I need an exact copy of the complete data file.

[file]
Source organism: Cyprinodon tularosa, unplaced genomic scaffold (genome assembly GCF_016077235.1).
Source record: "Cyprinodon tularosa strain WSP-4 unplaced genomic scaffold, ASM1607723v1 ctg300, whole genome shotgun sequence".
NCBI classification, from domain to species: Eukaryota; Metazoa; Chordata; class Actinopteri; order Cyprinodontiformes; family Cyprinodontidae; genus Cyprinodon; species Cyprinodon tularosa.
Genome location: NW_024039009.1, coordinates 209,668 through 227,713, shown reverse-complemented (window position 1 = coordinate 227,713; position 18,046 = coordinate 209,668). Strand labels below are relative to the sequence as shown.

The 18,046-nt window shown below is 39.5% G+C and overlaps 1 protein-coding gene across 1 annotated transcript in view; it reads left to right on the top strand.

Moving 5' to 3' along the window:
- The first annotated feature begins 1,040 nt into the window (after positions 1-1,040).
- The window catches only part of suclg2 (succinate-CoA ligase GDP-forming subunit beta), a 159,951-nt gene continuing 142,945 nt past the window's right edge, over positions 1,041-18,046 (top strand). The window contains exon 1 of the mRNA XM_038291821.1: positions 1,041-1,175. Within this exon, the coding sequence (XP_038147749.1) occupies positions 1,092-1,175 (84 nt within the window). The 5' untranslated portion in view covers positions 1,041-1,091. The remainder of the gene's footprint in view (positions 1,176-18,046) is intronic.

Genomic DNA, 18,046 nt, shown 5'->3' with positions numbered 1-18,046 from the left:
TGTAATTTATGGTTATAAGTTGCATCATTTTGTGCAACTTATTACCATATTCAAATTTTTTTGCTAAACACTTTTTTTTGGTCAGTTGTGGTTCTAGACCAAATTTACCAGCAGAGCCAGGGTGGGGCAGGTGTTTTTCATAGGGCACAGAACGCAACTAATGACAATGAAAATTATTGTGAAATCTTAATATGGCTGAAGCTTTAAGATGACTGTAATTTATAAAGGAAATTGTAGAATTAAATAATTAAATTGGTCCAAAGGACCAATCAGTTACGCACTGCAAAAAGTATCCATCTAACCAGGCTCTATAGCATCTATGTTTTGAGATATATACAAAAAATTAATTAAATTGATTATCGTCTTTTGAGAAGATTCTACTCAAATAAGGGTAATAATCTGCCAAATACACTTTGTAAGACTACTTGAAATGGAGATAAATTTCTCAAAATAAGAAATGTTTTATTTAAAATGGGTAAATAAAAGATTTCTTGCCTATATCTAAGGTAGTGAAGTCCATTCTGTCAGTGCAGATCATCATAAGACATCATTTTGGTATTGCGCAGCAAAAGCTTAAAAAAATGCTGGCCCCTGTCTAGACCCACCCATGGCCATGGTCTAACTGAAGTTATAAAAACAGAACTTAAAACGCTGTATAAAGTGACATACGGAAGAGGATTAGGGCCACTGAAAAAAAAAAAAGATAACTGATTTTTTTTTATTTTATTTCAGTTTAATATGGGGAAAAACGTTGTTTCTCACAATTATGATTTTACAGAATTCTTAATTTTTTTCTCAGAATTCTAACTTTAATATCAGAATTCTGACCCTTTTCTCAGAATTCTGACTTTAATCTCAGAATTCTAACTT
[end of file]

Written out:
Source organism: Cyprinodon tularosa, unplaced genomic scaffold (genome assembly GCF_016077235.1).
Source record: "Cyprinodon tularosa strain WSP-4 unplaced genomic scaffold, ASM1607723v1 ctg300, whole genome shotgun sequence".
NCBI classification, from domain to species: Eukaryota; Metazoa; Chordata; class Actinopteri; order Cyprinodontiformes; family Cyprinodontidae; genus Cyprinodon; species Cyprinodon tularosa.
Genome location: NW_024039009.1, coordinates 209,668 through 227,713, shown reverse-complemented (window position 1 = coordinate 227,713; position 18,046 = coordinate 209,668). Strand labels below are relative to the sequence as shown.

The 18,046-nt window shown below is 39.5% G+C and overlaps 1 protein-coding gene across 1 annotated transcript in view; it reads left to right on the top strand.

Moving 5' to 3' along the window:
- The first annotated feature begins 1,040 nt into the window (after positions 1-1,040).
- The window catches only part of suclg2 (succinate-CoA ligase GDP-forming subunit beta), a 159,951-nt gene continuing 142,945 nt past the window's right edge, over positions 1,041-18,046 (top strand). The window contains exon 1 of the mRNA XM_038291821.1: positions 1,041-1,175. Within this exon, the coding sequence (XP_038147749.1) occupies positions 1,092-1,175 (84 nt within the window). The 5' untranslated portion in view covers positions 1,041-1,091. The remainder of the gene's footprint in view (positions 1,176-18,046) is intronic.

Genomic DNA, 18,046 nt, shown 5'->3' with positions numbered 1-18,046 from the left:
TGTAATTTATGGTTATAAGTTGCATCATTTTGTGCAACTTATTACCATATTCAAATTTTTTTGCTAAACACTTTTTTTTGGTCAGTTGTGGTTCTAGACCAAATTTACCAGCAGAGCCAGGGTGGGGCAGGTGTTTTTCATAGGGCACAGAACGCAACTAATGACAATGAAAATTATTGTGAAATCTTAATATGGCTGAAGCTTTAAGATGACTGTAATTTATAAAGGAAATTGTAGAATTAAATAATTAAATTGGTCCAAAGGACCAATCAGTTACGCACTGCAAAAAGTATCCATCTAACCAGGCTCTATAGCATCTATGTTTTGAGATATATACAAAAAATTAATTAAATTGATTATCGTCTTTTGAGAAGATTCTACTCAAATAAGGGTAATAATCTGCCAAATACACTTTGTAAGACTACTTGAAATGGAGATAAATTTCTCAAAATAAGAAATGTTTTATTTAAAATGGGTAAATAAAAGATTTCTTGCCTATATCTAAGGTAGTGAAGTCCATTCTGTCAGTGCAGATCATCATAAGACATCATTTTGGTATTGCGCAGCAAAAGCTTAAAAAAATGCTGGCCCCTGTCTAGACCCACCCATGGCCATGGTCTAACTGAAGTTATAAAAACAGAACTTAAAACGCTGTATAAAGTGACATACGGAAGAGGATTAGGGCCACTGAAAAAAAAAAAAGATAACTGATTTTTTTTTATTTTATTTCAGTTTAATATGGGGAAAAACGTTGTTTCTCACAATTATGATTTTACAGAATTCTTAATTTTTTTCTCAGAATTCTAACTTTAATATCAGAATTCTGACCCTTTTCTCAGAATTCTGACTTTAATCTCAGAATTCTAACTT